Ferguson, Susan A.; Teoh, Eric R.; McCartt, Anne T.
Journal of Safety Research
The purpose of the present study was to examine the most recent data on teenagers' fatal and nonfatal crashes in the United States to determine current crash rates as well as changes in crash rates during the past decade.Methods:
Data for calendar years 1996 and 2005 were extracted for fatal crashes from the Fatality Analysis Reporting System and for police-reported crashes from the National Automotive Sampling System/General Estimates System. To calculate crash rates, population data were obtained from the Census Bureau, and mileage data were obtained from the 2001 National Household Travel Survey.Results:
During 2001-02, the latest year for which mileage data are available, 16 year-old drivers had higher fatal and nonfatal crash rates per mile traveled than all but the very oldest drivers. However, fewer 16 year-olds typically are licensed to drive and they drive fewer miles per year than all but the oldest drivers. Thus, their fatal and nonfatal crash rates per population in 2005 were lower than among other teenagers and among drivers 20-29. During the past decade the most progress has been made in reducing crashes among the youngest drivers. Between 1996 and 2005 both fatal and police-reported crashes per population declined about 40% for 16 year-old drivers, compared with about 25% for 17 year-old drivers and 15-19% for 18 year-old drivers. The greatest reductions for 16 year-olds occurred in nighttime crashes, alcohol-related fatal crashes, and fatal crashes involving multiple teenage passengers.Conclusions:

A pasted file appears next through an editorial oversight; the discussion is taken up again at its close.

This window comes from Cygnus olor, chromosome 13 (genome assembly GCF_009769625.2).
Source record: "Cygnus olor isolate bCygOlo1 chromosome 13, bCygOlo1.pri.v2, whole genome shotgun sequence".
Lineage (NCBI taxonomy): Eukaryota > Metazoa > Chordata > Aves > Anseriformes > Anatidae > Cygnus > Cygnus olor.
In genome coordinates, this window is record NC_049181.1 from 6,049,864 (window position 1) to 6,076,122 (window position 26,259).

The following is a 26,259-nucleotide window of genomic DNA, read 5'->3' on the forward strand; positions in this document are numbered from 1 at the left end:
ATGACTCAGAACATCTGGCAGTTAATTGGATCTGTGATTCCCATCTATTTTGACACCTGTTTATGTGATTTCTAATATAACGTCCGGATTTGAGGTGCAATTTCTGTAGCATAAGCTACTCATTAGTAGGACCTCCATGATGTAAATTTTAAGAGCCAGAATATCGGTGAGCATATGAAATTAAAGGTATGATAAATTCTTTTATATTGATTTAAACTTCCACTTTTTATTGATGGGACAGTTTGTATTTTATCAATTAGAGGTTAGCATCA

Substantial progress has been made in reducing fatal and nonfatal crashes per population among 16 year-old drivers. Although this study was not designed to examine the role of graduated licensing, the results are consistent with the increased presence of such laws, many of which restrict nighttime driving and driving with teenage passengers.Impact on industry:
Restrictions on nighttime driving and driving with teenage passengers should be made a part of all states' graduated licensing systems. Historically, 16 year-olds have had the highest crash risk per licensed driver and per mile traveled. Given the dramatic reductions in per population crash rates among 16 year-olds, it is possible that their per mile and per licensed driver rates also have declined and may no longer be as elevated relative to other ages. However, shortcomings in the licensed driver data and a lack of recent mileage data hamper our ability to examine these issues. If we are to continue to provide a yardstick against which we can measure progress among the youngest drivers, immediate steps need to be taken to restore the availability of reliable exposure data.